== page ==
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Nephrol Dial Transplant. 2007 Jul;22 Suppl 5:v3-7.

Itchy skin--a clinical problem for haemodialysis patients.

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  • 1Department of Medicine, University Hospital, S-751 85 Uppsala, Sweden.



Uraemic pruritus affects many patients receiving chronic dialysis therapy for end-stage renal disease. It is a distressing symptom which has a negative impact on quality of life (QoL) of the patients. The condition is also very frustrating for both patients and physicians since no effective treatment for relief of the itch has been demonstrated. The pathophysiological mechanisms of pruritus are mainly unknown despite several hypotheses presented. Recent concepts refer to changes in the opioidergic system and derangements of the immune system.


In the Dialysis Outcomes and Practice Pattern Study (DOPPS I, 1996-2001) pruritus was assessed by a self-reported questionnaire. The relationship of pruritus to morbidity, mortality, QoL, sleep quality and patient biochemical laboratory data was studied in >200 randomly selected haemodialysis (HD) facilities in seven countries. Pruritus data were collected from >6000 HD patients. Analyses were adjusted for age, gender, race, Kt/V, haemoglobin, serum albumin, serum calcium, serum phosphorus, 13 comorbidities, depression, years on dialysis, country and facility clustering effects.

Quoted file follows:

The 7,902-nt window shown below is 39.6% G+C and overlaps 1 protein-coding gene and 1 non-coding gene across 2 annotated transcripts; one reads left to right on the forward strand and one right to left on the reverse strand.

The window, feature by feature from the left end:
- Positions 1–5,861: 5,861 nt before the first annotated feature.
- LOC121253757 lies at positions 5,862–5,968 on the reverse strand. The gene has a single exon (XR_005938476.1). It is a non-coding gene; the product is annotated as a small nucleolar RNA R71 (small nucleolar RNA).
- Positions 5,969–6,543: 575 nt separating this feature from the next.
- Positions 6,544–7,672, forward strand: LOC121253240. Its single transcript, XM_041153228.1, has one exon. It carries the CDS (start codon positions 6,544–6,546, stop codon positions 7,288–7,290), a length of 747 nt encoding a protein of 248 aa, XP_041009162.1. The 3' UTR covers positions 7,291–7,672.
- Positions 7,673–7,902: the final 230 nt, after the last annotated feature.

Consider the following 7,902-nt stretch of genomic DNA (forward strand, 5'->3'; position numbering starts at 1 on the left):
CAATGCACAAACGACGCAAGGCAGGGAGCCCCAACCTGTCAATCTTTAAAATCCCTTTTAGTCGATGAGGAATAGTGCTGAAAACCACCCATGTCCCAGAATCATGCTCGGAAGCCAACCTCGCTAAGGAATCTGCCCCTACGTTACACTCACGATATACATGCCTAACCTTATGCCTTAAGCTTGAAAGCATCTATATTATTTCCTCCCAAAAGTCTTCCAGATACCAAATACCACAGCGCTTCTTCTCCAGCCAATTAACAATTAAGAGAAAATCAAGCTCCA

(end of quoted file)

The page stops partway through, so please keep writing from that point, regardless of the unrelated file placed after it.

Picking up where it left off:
Moderate-to-extreme itch was observed in 46% of prevalent HD patients. Differences in pruritus prevalence were found between countries (ranging from 38% in France to 55% in Italy) and facilities (5-75%). Pruritus was more common in patients on HD >3 months than in patients starting HD. A number of patients' serum characteristics, including high calcium, phosphorous and calcium x phosphorous product levels, were significantly associated with pruritus. Patients with moderate-to-severe pruritus were more likely to feel washed out and to have poor sleep quality, physician-diagnosed depression and a reduced QoL than patients with no or mild pruritus. A significant 15% higher mortality risk was observed in pruritic HD patients but this significance was not seen after adjusting the data for sleep quality measures.


The self-reported prevalence of pruritus in HD patients is relatively high, 40-50%. Pruritus is associated with poor outcomes and a higher mortality risk, probably attributed to poor sleep quality. Better therapeutic treatments are needed for relief of distressing uraemic itching in HD patients.

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